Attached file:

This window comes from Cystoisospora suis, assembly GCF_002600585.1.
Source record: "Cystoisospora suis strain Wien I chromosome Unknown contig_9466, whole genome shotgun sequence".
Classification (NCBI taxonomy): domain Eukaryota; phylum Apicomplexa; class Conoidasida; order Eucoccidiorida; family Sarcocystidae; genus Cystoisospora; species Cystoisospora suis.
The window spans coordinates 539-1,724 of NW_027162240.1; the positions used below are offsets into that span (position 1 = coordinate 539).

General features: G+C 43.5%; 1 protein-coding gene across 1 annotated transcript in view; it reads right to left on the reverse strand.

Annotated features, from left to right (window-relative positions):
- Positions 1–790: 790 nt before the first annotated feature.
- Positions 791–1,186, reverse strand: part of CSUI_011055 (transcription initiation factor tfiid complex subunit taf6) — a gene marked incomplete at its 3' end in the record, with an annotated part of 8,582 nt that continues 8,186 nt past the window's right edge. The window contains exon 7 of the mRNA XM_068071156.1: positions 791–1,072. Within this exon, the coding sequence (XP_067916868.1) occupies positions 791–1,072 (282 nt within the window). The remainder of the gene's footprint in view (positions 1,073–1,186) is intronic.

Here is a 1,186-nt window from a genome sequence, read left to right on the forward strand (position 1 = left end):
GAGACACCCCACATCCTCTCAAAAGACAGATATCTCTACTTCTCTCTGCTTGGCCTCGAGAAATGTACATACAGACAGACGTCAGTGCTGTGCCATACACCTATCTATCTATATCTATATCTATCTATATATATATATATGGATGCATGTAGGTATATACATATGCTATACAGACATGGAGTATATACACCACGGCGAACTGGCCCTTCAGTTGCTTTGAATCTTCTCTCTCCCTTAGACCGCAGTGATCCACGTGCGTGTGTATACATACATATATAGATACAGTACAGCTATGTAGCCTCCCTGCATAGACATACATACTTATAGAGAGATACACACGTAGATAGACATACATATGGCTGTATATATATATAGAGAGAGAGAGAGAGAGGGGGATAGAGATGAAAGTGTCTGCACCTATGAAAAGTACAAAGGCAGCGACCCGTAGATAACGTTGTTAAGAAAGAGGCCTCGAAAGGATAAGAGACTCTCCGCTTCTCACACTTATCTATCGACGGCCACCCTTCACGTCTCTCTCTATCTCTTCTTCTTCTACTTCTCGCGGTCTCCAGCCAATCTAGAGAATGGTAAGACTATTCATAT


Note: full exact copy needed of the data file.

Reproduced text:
This window comes from Cystoisospora suis, assembly GCF_002600585.1.
Source record: "Cystoisospora suis strain Wien I chromosome Unknown contig_9466, whole genome shotgun sequence".
Classification (NCBI taxonomy): domain Eukaryota; phylum Apicomplexa; class Conoidasida; order Eucoccidiorida; family Sarcocystidae; genus Cystoisospora; species Cystoisospora suis.
The window spans coordinates 539-1,724 of NW_027162240.1; the positions used below are offsets into that span (position 1 = coordinate 539).

General features: G+C 43.5%; 1 protein-coding gene across 1 annotated transcript in view; it reads right to left on the reverse strand.

Annotated features, from left to right (window-relative positions):
- Positions 1–790: 790 nt before the first annotated feature.
- Positions 791–1,186, reverse strand: part of CSUI_011055 (transcription initiation factor tfiid complex subunit taf6) — a gene marked incomplete at its 3' end in the record, with an annotated part of 8,582 nt that continues 8,186 nt past the window's right edge. The window contains exon 7 of the mRNA XM_068071156.1: positions 791–1,072. Within this exon, the coding sequence (XP_067916868.1) occupies positions 791–1,072 (282 nt within the window). The remainder of the gene's footprint in view (positions 1,073–1,186) is intronic.

Here is a 1,186-nt window from a genome sequence, read left to right on the forward strand (position 1 = left end):
GAGACACCCCACATCCTCTCAAAAGACAGATATCTCTACTTCTCTCTGCTTGGCCTCGAGAAATGTACATACAGACAGACGTCAGTGCTGTGCCATACACCTATCTATCTATATCTATATCTATCTATATATATATATATGGATGCATGTAGGTATATACATATGCTATACAGACATGGAGTATATACACCACGGCGAACTGGCCCTTCAGTTGCTTTGAATCTTCTCTCTCCCTTAGACCGCAGTGATCCACGTGCGTGTGTATACATACATATATAGATACAGTACAGCTATGTAGCCTCCCTGCATAGACATACATACTTATAGAGAGATACACACGTAGATAGACATACATATGGCTGTATATATATATAGAGAGAGAGAGAGAGAGGGGGATAGAGATGAAAGTGTCTGCACCTATGAAAAGTACAAAGGCAGCGACCCGTAGATAACGTTGTTAAGAAAGAGGCCTCGAAAGGATAAGAGACTCTCCGCTTCTCACACTTATCTATCGACGGCCACCCTTCACGTCTCTCTCTATCTCTTCTTCTTCTACTTCTCGCGGTCTCCAGCCAATCTAGAGAATGGTAAGACTATTCATAT